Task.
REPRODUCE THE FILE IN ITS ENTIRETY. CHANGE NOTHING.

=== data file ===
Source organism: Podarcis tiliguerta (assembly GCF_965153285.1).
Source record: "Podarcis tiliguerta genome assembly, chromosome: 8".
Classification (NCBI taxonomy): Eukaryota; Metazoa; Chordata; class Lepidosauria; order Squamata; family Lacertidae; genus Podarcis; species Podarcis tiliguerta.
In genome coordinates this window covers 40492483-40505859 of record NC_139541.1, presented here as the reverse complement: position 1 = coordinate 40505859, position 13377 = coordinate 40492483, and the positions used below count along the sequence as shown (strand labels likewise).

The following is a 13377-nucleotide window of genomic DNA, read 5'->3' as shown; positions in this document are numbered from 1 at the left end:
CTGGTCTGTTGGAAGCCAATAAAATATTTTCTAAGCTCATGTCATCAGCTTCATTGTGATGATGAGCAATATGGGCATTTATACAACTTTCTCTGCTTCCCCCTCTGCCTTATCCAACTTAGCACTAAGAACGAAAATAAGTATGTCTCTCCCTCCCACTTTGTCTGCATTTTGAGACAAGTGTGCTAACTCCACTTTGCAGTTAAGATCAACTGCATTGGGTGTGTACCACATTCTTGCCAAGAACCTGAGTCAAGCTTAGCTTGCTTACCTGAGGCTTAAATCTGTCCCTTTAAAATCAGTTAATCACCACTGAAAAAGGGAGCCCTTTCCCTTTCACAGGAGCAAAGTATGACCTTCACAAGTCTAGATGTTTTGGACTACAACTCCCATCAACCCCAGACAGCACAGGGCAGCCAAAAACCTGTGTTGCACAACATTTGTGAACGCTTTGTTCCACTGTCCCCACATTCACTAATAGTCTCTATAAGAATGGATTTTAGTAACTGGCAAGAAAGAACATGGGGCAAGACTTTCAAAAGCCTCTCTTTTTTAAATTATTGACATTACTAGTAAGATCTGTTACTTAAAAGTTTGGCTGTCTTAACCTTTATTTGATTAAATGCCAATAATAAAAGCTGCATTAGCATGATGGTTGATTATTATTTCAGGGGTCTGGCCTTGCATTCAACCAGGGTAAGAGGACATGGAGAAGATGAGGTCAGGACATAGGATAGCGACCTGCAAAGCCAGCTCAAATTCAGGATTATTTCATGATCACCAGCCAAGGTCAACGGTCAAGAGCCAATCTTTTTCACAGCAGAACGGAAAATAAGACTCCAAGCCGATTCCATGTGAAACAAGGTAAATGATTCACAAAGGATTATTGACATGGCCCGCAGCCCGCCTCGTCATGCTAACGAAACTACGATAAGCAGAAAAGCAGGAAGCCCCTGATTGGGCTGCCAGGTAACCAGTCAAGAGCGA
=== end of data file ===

Source organism: Podarcis tiliguerta (assembly GCF_965153285.1).
Source record: "Podarcis tiliguerta genome assembly, chromosome: 8".
Classification (NCBI taxonomy): Eukaryota; Metazoa; Chordata; class Lepidosauria; order Squamata; family Lacertidae; genus Podarcis; species Podarcis tiliguerta.
In genome coordinates this window covers 40492483-40505859 of record NC_139541.1, presented here as the reverse complement: position 1 = coordinate 40505859, position 13377 = coordinate 40492483, and the positions used below count along the sequence as shown (strand labels likewise).

The following is a 13377-nucleotide window of genomic DNA, read 5'->3' as shown; positions in this document are numbered from 1 at the left end:
CTGGTCTGTTGGAAGCCAATAAAATATTTTCTAAGCTCATGTCATCAGCTTCATTGTGATGATGAGCAATATGGGCATTTATACAACTTTCTCTGCTTCCCCCTCTGCCTTATCCAACTTAGCACTAAGAACGAAAATAAGTATGTCTCTCCCTCCCACTTTGTCTGCATTTTGAGACAAGTGTGCTAACTCCACTTTGCAGTTAAGATCAACTGCATTGGGTGTGTACCACATTCTTGCCAAGAACCTGAGTCAAGCTTAGCTTGCTTACCTGAGGCTTAAATCTGTCCCTTTAAAATCAGTTAATCACCACTGAAAAAGGGAGCCCTTTCCCTTTCACAGGAGCAAAGTATGACCTTCACAAGTCTAGATGTTTTGGACTACAACTCCCATCAACCCCAGACAGCACAGGGCAGCCAAAAACCTGTGTTGCACAACATTTGTGAACGCTTTGTTCCACTGTCCCCACATTCACTAATAGTCTCTATAAGAATGGATTTTAGTAACTGGCAAGAAAGAACATGGGGCAAGACTTTCAAAAGCCTCTCTTTTTTAAATTATTGACATTACTAGTAAGATCTGTTACTTAAAAGTTTGGCTGTCTTAACCTTTATTTGATTAAATGCCAATAATAAAAGCTGCATTAGCATGATGGTTGATTATTATTTCAGGGGTCTGGCCTTGCATTCAACCAGGGTAAGAGGACATGGAGAAGATGAGGTCAGGACATAGGATAGCGACCTGCAAAGCCAGCTCAAATTCAGGATTATTTCATGATCACCAGCCAAGGTCAACGGTCAAGAGCCAATCTTTTTCACAGCAGAACGGAAAATAAGACTCCAAGCCGATTCCATGTGAAACAAGGTAAATGATTCACAAAGGATTATTGACATGGCCCGCAGCCCGCCTCGTCATGCTAACGAAACTACGATAAGCAGAAAAGCAGGAAGCCCCTGATTGGGCTGCCAGGTAACCAGTCAAGAGCGA